Long term
Lock in electrification and power-to-X growth trajectories in line with 2050 targets

Towards 2030, policymakers and all industrial sectors should continue the ongoing dialogue on how best to ensure direct and indirect electrification to ensure development and deployment of new technologies at scale, thereby bringing down costs. It is also important to establish an electrification trajectory to underpin the long-term goal of decarbonising Europe.

Power to X

Direct electrification is the most cost-efficient way of replacing fossil fuels with renewable energy in many applications. But in some cases within industrial production and transport, replacing fossil fuels by direct electrification is unviable.

For instance, heavy transport requires high-energy density from the energy carrier and is therefore often dependent on oil-derived fuels. And certain industrial processes require hydrogen as a reactant which today is typically derived from natural gas steam reforming, emitting CO2 as a by-product. However, by using renewable electricity to produce hydrogen or alternative, hydrogen-based fuels, these uses can be ‘indirectly electrified’.

This is done with a set of technologies collectively termed ‘power-to-X’.

Renewable electricity can be used to split water molecules to obtain hydrogen in a process called electrolysis. This renewable hydrogen can then be used to power hydrogen fuel cell applications, for instance in the transport sector, where hydrogen can be tanked and carried. In the future, synthetic fuels made with renewable hydrogen might also play an important role in replacing current fossil jet fuels in the aviation sector.

Indirect electrification of other sectors requires a lot of power and interconnection. However, by optimising the location of power-to-X-plants, the needed energy infrastructure and grid buildout is reduced significantly. By moving a share of Europe’s electricity consumption closer to the renewable wind resources power-to-X can alleviate around 20% of the additional interconnection otherwise needed to decarbonise Europe by 2050.


What should the governance look like?

Offshore wind energy has until now mainly been handled within the realm of national energy and climate policy, on a project specific basis.

Energy policies have called for a specific buildout volume, with energy authorities defining how and where to integrate the generation into the electricity grid. Other political branches – business, defence, environment and maritime – mainly come into play when reacting to offshore wind energy plans.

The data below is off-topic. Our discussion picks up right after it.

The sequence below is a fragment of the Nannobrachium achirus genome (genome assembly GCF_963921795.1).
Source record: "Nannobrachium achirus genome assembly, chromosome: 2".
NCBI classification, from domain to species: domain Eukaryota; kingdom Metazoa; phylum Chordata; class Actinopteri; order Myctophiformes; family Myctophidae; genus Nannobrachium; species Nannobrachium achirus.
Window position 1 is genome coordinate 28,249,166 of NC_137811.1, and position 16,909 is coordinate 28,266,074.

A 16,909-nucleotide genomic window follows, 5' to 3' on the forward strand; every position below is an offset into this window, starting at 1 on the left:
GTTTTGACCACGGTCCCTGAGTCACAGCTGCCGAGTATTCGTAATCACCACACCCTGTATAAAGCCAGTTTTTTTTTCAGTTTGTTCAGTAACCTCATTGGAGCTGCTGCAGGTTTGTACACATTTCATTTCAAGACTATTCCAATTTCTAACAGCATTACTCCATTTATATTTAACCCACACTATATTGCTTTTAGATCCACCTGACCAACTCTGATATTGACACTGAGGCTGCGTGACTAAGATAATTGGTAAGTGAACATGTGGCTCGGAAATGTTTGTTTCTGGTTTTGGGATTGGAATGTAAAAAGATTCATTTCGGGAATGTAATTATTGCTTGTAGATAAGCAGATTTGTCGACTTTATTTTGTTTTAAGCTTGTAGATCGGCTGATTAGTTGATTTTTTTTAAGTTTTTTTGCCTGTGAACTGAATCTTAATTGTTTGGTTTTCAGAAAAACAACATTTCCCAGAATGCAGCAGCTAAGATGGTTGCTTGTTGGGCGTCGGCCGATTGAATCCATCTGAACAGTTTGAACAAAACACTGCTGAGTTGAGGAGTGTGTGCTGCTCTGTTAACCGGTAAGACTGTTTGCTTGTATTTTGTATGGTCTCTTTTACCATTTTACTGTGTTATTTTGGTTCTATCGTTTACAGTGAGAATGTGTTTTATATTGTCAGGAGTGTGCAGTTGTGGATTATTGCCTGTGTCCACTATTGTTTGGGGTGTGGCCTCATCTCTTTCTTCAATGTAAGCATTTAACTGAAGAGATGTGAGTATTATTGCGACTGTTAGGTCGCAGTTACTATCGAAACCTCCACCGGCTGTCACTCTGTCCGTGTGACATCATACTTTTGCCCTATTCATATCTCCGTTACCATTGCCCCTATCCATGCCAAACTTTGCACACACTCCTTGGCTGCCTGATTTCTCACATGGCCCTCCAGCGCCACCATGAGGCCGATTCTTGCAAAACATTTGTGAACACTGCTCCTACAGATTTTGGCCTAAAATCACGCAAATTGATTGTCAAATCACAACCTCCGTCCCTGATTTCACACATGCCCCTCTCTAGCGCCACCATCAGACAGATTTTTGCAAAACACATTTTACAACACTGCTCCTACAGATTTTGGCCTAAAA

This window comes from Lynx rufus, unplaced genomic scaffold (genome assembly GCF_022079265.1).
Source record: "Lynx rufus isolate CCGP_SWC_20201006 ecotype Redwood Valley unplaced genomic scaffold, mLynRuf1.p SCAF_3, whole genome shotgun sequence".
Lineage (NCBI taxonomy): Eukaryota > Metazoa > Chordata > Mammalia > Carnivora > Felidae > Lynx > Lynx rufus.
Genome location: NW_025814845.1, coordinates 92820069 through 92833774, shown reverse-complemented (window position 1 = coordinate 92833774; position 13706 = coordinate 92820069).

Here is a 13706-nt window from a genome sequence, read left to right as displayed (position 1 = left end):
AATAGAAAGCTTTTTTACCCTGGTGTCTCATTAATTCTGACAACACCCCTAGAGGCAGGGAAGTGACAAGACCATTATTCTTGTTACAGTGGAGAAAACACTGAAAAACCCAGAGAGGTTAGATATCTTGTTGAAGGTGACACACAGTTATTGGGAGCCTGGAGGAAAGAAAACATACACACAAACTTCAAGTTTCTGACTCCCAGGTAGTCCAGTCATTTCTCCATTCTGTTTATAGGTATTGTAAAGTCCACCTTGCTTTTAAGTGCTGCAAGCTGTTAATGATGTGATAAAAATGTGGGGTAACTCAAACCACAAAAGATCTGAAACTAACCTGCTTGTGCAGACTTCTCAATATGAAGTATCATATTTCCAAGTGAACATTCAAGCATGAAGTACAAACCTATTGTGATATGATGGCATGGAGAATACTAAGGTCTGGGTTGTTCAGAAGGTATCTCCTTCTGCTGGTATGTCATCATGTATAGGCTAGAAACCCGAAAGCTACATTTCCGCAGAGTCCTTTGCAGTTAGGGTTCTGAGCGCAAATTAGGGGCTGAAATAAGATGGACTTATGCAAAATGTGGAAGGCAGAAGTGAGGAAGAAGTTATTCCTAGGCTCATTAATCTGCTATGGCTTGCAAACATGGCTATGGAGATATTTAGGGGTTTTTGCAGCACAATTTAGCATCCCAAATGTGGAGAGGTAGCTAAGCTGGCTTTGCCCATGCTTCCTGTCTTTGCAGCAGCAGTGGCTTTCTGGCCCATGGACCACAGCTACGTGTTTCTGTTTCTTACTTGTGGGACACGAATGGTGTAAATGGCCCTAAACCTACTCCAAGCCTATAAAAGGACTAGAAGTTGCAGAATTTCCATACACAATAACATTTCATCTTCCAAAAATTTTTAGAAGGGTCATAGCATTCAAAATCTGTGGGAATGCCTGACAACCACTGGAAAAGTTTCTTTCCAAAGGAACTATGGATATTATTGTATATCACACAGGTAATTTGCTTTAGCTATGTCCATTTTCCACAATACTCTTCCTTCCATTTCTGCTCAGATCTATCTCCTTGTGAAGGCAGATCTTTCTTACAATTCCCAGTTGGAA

This project-specific, national approach has been suitable so far. It has allowed the industry to scale and costs to be brought down. However, as shown in this paper, the current approach limits synergies and results in a sub-optimal buildout of offshore wind.

The current project-specific approach in offshore wind energy limits synergies and results in a suboptimal buildout of offshore wind

Short term
High-level buildout commitments and cooperation

European governments can help by acknowledging decarbonisation – and by implication offshore wind energy – as a necessity, for which all relevant agencies should plan.

Such high-level commitment to offshore wind energy buildout facilitates dialogue between all relevant branches of government and helps aligning procedures to policy objectives. This can create an incentive to identify and remove regulatory barriers, which could ease permitting of both offshore wind projects and transmission infrastructure, help pragmatically identify and prioritise sea uses and help seek and develop solutions for co-existence.

Between governments, bi- and multilateral dialogue could also be strengthened. Offshore wind resources do not adhere to national borders, and the countries with the larger resource potential are not necessarily the ones with the largest consumption.


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Long term
Establish principles of a multigovernmental approach to the buildout

Working together and across borders will be crucial in the long run, in order to enable the cost-efficient utilisation of Europe’s vast offshore wind resources. Eventually, a common regulation for the European seas could be tabled to facilitate this cooperation even further.

Beyond 2030, the offshore wind energy buildout will to an increasing extent span across borders. European governments and the EU can already start to consider how multigovernmental principles might be formulated, to allow the optimal utilisation of offshore wind resources that are situated across borders relative to demand. In practice, this involves considering: how to ensure that the best sites for offshore wind energy are always used first, regardless of their jurisdiction.